Ever wanted to roll your own streaming music service? As it turns out, all it takes is $38 — and you don’t even need to touch a line of code.
For roughly the price of a Chromecast, you can buy a script that sets up a full-fledged Spotify-like streaming music app that pulls tunes from YouTube and lets users create accounts, discover popular albums and whip up playlists. Only, you wouldn’t be the first to launch such a service — and it may not be legal.
Last month, TorrentFreak came across Wefre, a free streaming service that offered a boatload of features. Site owner Boris Vera said that Wefre used Spotify‘s API to catalog music and YouTube’s service to play videos in the background. As such, Vera believed that he was operating his site entirely above board.
The trouble with setting up a streaming music service using YouTube content is that it’s against the platform’s terms and conditions which state:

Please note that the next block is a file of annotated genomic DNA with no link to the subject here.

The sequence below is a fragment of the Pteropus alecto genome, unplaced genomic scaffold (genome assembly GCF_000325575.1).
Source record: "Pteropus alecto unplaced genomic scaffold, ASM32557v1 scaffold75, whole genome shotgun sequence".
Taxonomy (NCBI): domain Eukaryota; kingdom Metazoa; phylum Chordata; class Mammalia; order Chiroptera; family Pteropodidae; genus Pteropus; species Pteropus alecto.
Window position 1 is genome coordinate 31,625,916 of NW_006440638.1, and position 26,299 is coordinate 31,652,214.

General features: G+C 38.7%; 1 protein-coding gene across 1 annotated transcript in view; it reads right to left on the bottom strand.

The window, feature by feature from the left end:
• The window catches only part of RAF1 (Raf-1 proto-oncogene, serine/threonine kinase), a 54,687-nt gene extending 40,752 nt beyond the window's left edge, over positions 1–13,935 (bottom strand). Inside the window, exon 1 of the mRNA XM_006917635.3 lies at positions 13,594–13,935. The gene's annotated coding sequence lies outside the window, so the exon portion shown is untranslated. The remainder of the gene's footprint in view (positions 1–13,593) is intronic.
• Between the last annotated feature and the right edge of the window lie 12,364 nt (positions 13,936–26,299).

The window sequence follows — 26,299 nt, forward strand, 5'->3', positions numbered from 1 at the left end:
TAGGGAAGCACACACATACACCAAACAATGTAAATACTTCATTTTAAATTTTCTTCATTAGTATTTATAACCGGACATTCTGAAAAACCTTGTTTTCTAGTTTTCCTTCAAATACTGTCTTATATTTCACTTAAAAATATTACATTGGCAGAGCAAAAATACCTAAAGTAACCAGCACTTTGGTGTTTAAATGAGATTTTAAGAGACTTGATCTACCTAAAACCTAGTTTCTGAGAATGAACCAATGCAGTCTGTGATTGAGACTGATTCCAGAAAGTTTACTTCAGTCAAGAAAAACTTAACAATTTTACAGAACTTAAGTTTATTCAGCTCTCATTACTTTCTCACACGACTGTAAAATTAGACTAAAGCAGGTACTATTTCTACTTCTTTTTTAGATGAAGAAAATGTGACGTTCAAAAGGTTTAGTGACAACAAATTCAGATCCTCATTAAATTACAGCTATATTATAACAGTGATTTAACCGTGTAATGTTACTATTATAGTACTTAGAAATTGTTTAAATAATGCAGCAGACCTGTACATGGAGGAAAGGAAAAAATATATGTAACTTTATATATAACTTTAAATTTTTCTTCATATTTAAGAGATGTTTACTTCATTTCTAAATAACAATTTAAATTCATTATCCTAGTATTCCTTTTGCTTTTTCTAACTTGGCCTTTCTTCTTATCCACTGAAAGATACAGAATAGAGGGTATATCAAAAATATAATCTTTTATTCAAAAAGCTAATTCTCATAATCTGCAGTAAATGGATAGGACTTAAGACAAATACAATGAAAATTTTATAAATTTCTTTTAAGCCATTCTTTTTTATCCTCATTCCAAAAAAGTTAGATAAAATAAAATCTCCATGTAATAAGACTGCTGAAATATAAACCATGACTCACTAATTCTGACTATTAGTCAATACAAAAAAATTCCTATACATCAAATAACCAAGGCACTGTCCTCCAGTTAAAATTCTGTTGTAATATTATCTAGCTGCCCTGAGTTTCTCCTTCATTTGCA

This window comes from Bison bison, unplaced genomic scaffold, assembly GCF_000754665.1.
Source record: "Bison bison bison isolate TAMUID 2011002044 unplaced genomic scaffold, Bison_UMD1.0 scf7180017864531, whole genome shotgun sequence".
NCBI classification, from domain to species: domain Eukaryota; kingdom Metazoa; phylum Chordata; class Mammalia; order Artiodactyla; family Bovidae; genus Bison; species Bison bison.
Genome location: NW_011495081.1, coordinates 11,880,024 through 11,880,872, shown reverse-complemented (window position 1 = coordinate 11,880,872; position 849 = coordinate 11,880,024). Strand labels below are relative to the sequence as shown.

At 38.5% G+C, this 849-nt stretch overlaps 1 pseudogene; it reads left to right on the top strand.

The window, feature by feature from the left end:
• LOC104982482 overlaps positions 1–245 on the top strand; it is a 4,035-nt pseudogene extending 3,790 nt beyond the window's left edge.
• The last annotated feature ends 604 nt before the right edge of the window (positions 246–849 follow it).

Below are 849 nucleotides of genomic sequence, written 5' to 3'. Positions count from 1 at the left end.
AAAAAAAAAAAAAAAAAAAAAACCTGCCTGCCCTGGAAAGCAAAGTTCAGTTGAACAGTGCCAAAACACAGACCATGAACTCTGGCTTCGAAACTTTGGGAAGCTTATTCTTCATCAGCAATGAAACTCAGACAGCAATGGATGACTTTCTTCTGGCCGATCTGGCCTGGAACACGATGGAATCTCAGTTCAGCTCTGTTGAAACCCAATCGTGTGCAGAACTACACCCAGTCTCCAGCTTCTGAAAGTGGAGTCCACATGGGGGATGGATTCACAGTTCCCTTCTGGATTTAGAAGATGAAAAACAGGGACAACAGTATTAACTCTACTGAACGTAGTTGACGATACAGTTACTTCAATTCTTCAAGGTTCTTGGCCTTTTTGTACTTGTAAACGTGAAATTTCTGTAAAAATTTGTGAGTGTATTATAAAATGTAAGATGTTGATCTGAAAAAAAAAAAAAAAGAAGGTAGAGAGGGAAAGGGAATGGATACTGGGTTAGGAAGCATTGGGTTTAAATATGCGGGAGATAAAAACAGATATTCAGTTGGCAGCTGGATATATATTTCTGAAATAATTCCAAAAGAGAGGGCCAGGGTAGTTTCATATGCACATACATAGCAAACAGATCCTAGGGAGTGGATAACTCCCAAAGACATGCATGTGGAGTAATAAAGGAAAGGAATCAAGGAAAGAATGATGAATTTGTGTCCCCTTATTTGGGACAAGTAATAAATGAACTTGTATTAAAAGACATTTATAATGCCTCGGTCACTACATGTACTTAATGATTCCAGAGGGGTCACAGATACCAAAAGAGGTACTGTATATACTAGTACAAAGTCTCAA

Your API Client will not, and You will not encourage or create functionality for Your users or other third parties to:
separate, isolate, or modify the audio or video components of any YouTube audiovisual content made available through the YouTube API.
promote separately the audio or video components of any YouTube audiovisual content made available through the YouTube API.
So how come these sites are still running? It’s possible that YouTube hasn’t yet discovered them using its API without displaying video, but it could be just a matter of time before the company closes off access to its content for these clones.
Wefre said in a statement that after learning its service may not be totally legal, it has decided to put its operations on hold. It also shut down a Kickstarter campaign to raise funds for building companion iOS and Android apps.
So, in case you had plans to make a quick buck running a streaming site with ads or want your own YouTube-powered Spotify clone, know that a $38 investment won’t cut it. Not for long, anyway.
➤ $38 script spawns dozens of free Spotify-like sites [TorrentFreak]